How to be an artist as an adult with no experience
Many of us fantasize picking up a new artistic hobby, like painting, photography, or graphic design. Some of us had talent in the arts as children but chose to ignore it in pursuit of more lucrative careers. And some of us never expressed an interest in strengthening the right side of our brains, until now.
It should come as no surprise that many people have this creative calling. Art is incredibly rewarding in itself. It teaches patience, commitment and dedication, and has been shown to positively affect the body. Ruth Richards, a psychology professor at Saybrook University and Harvard Medical School, says engaging in creativity makes us brave, resilient, and “more vividly in the moment, and, at the same time, more connected to the world.”
But what do you about your art calling now? When you’re in your late twenties, thirties, or older with little to no experience? I’m not asking for a friend. I’m asking for myself. And maybe for you, too.
Realize you’re in good company
We’ve all heard — or known — of white collar workers who suddenly can’t do the 9 to 5 anymore but there’s an impressive list of well-known artists who started relatively late in their careers, too. Van Gogh “attempted to be a lay minister, teacher and art dealer” before deciding to pursue a career as a painter in his late twenties. And Monet began even later than that. 40 years old to be exact. The list goes on to include Toni Morrison, who started writing at 26, and, most recently, Adrien Brody. “Painting was something that I loved and dreamt of coming back to one day but never did. I think a lot of people have that” Brody tells Artsy. The actor dedicated himself to painting at 41.
So it’s okay to be at peace with your inner calling. Your body, soul, and energy are telling you to create? Oblige. You are in good company.
Education and exposure through social media
First things first, you need to build your knowledge— regardless of what medium you choose to express yourself. It’s important to know what’s out there in your field. T.S. Eliot famously preached this idea. He believed that all great poets needed a comprehensive understanding of poetry’s history. This way poets could learn from past artists, see what worked or flopped for them, and make better decisions for their own work. Picasso held similar views and famously said: “bad artists copy, great artists steal.”
But you won’t know what’s worthy to steal without two things that social media just so happens to offer: education and exposure. It is a great alternative for those of us who do not have the time or money for a formal education in the arts.
Your phone is full of experts whose sole purpose is educating beginners like you. Want to learn watercolor painting? This video talks about supplies and techniques all beginners should know. Need to learn at a slower pace? Pinterest is a great way to find step-by-step tutorials on any subject. Some accounts will even offer free ebooks and announce workshops through newsletters.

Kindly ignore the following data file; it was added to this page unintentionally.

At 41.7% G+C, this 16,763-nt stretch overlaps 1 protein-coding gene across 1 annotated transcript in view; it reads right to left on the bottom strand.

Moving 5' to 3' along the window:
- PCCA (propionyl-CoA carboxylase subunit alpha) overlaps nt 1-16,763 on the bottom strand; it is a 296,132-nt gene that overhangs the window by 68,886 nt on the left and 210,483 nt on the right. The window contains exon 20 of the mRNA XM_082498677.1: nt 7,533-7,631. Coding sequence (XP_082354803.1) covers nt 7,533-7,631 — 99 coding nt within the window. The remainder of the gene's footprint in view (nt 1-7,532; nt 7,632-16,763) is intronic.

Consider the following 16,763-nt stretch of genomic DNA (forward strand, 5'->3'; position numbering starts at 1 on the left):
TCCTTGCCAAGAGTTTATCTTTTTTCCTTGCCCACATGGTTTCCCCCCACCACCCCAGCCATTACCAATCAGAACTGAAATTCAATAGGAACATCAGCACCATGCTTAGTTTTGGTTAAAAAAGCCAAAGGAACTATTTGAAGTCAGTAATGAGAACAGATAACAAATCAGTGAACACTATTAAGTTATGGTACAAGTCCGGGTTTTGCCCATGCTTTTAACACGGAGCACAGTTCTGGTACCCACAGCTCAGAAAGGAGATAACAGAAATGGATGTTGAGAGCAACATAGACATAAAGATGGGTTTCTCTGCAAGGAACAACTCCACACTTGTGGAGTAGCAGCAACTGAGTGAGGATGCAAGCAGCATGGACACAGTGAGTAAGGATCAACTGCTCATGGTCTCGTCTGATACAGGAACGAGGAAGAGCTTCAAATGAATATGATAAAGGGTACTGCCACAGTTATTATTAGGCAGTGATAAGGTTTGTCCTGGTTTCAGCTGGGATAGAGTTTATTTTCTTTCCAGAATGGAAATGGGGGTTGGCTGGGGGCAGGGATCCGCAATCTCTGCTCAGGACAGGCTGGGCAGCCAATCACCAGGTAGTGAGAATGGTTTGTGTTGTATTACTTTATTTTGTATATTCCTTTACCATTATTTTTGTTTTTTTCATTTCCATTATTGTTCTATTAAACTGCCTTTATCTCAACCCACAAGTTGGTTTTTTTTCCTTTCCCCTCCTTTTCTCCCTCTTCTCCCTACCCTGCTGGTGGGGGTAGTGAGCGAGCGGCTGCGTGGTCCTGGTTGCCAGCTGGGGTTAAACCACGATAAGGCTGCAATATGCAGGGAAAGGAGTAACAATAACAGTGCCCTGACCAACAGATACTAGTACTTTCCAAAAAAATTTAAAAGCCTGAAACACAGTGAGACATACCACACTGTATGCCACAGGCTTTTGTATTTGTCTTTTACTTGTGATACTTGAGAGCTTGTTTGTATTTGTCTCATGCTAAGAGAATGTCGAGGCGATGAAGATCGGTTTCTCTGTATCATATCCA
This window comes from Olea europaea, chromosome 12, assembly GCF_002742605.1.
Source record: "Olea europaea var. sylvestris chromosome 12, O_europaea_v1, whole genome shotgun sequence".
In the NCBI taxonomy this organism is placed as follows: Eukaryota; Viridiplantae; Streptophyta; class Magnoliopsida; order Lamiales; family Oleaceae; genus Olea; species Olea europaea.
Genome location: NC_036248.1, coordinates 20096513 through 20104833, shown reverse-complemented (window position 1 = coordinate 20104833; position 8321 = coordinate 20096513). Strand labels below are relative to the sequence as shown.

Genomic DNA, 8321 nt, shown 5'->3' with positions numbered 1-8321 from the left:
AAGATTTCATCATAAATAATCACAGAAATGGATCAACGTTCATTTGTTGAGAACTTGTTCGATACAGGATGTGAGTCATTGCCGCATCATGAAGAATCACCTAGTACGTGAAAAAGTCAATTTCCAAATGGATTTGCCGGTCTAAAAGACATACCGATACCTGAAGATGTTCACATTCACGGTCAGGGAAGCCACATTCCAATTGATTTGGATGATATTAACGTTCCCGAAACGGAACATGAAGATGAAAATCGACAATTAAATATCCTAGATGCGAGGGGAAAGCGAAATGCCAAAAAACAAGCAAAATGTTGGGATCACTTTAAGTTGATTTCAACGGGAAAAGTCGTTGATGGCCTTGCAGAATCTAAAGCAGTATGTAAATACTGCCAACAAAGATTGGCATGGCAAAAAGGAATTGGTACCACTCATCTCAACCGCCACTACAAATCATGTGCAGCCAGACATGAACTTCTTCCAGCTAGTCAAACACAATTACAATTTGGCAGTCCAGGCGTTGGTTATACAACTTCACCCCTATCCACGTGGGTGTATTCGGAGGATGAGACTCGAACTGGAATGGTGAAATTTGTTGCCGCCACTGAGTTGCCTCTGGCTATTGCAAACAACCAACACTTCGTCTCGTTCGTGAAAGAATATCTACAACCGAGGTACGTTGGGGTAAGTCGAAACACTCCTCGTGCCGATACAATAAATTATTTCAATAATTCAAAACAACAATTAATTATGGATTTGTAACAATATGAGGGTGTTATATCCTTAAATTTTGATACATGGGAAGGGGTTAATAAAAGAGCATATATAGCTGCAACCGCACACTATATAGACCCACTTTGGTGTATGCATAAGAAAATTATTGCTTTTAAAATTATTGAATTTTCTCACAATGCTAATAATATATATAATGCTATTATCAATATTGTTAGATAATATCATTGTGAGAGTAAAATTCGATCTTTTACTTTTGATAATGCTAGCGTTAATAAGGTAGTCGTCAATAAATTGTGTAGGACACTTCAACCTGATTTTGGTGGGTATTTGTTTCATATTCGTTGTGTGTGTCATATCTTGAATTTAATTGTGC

But, most importantly, social media exposes users to inspiring, like-minded artists. My advice to you? Create Instagram or YouTube accounts (or better yet, both) purely devoted to your craft. Follow users who are already doing the things you wish you could and then be consistently active on those accounts. That means, yes, checking your phone every morning for #inspo and new artists to follow. A few comments here and there can also bring you into a community. It’s no wonder why those who learn through exposure feel encouraged, self-driven, and part of a supporting network.
Practice, practice, practice but mix it up
As a novice, you will undoubtedly start off learning the very basics. And that’s okay. But you don’t want to mechanically learn new skills in a chronological order. Scientists have discovered “that by subtly varying your training, you can keep your brain more active throughout the learning process, and halve the time it takes to get up to scratch.” So avoid practicing the same technique until you think it has been mastered. Instead, take on a project that incorporates a few techniques and realize that none have to be perfect. It’s most important to let your learning flourish at a natural pace by constantly taking on just a little bit more than you’re ready for. And keep the projects coming.
Don’t be afraid to fall down the rabbit hole
This piece of advice comes from personal experience. And it’s very much aligned to the saying “be careful what you wish for — you may just get it.”
Recently, I became obsessed with embroidery art. I had fantasies of selling extraordinary knickknacks made from needle, thread, and my own creative visions. So I did everything listed above. I made profiles everywhere online and followed the best embroidery artists — and I practiced every day, all the time. It’s all I wanted to do anymore. And it scared me.
I started to feel guilty. I saw my obsession at home, in every room, in my bank statements, and noticed it was all I searched for online. But I also saw my amateur work improve. Every day and with every project.
If you get to this point I want to urge you to keep going. What is being an artist if not for passion? It’s not only talent or a paycheck from it — it’s an obsession with what you do. Take a look at Van Gogh. He didn’t start painting until he was 27 yet in just 10 years he produced almost 900 works. That averages to 2 paintings per week.
If you don’t reach this point, perhaps you are not expressing yourself in the right medium. Don’t be timid in staying in one lane. Explore until you find the thing you are crazy for.
I’ll leave you with two quotes about art and passion.
“ Being an artist is not a choice; it is an obsession.” — Andrew Hamilton
“It’s the addicts that stay with it. They’re not necessarily the most talented, they’re just the ones that can’t get it out of their systems.” — Harold Brown
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